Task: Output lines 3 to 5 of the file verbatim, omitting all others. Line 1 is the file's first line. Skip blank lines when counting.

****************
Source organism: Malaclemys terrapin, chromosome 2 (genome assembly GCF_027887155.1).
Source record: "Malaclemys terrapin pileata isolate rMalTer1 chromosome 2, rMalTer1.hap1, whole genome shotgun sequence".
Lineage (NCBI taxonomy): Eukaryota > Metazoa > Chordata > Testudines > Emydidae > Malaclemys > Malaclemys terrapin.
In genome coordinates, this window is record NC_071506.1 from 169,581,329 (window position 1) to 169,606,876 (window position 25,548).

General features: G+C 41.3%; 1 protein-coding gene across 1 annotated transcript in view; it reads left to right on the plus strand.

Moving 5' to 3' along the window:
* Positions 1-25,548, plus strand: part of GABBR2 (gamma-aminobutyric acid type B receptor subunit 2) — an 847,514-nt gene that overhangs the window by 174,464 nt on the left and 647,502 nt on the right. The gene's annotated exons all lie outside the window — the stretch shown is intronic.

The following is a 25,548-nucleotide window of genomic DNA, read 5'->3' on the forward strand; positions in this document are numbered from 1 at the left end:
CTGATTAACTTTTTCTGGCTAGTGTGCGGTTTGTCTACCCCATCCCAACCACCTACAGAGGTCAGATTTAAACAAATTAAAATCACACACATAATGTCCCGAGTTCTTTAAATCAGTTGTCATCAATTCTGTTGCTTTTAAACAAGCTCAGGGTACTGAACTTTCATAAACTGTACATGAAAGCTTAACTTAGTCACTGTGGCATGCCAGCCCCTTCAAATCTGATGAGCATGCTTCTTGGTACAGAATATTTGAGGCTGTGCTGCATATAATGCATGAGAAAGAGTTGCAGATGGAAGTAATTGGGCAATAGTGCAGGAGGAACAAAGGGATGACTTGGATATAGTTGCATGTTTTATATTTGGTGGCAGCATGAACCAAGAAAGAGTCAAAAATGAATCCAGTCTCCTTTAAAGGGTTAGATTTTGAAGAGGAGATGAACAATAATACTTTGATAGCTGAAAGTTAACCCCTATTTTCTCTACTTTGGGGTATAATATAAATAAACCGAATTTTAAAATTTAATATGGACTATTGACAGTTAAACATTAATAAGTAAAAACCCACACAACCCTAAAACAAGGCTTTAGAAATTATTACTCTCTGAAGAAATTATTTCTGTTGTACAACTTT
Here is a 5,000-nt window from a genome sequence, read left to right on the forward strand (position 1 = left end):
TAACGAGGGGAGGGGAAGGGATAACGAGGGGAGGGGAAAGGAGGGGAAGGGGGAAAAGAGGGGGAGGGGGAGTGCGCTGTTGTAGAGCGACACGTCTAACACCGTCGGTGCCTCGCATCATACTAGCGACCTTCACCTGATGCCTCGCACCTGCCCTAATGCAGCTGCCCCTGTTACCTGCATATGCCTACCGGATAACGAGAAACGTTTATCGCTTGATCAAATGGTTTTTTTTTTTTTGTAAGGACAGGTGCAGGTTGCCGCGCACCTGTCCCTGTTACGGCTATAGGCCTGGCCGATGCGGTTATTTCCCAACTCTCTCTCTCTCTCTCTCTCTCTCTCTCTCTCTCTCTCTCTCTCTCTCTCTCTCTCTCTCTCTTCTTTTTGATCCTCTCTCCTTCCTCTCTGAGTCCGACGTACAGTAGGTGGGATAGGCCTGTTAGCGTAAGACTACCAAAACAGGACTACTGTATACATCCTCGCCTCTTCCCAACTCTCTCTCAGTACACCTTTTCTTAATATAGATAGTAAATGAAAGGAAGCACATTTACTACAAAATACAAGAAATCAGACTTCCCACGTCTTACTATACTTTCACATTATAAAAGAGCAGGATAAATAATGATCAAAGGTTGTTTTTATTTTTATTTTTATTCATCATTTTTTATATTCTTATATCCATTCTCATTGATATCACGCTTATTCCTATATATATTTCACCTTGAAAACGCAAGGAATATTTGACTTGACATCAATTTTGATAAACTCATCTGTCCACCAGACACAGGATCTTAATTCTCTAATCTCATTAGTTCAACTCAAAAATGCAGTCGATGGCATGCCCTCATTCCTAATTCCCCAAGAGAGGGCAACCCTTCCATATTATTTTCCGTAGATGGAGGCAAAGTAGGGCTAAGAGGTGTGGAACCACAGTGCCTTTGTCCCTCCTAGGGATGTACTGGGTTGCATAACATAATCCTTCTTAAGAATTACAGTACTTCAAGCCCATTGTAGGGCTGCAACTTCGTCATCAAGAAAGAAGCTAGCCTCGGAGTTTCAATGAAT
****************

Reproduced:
Lineage (NCBI taxonomy): Eukaryota > Metazoa > Chordata > Testudines > Emydidae > Malaclemys > Malaclemys terrapin.
In genome coordinates, this window is record NC_071506.1 from 169,581,329 (window position 1) to 169,606,876 (window position 25,548).

General features: G+C 41.3%; 1 protein-coding gene across 1 annotated transcript in view; it reads left to right on the plus strand.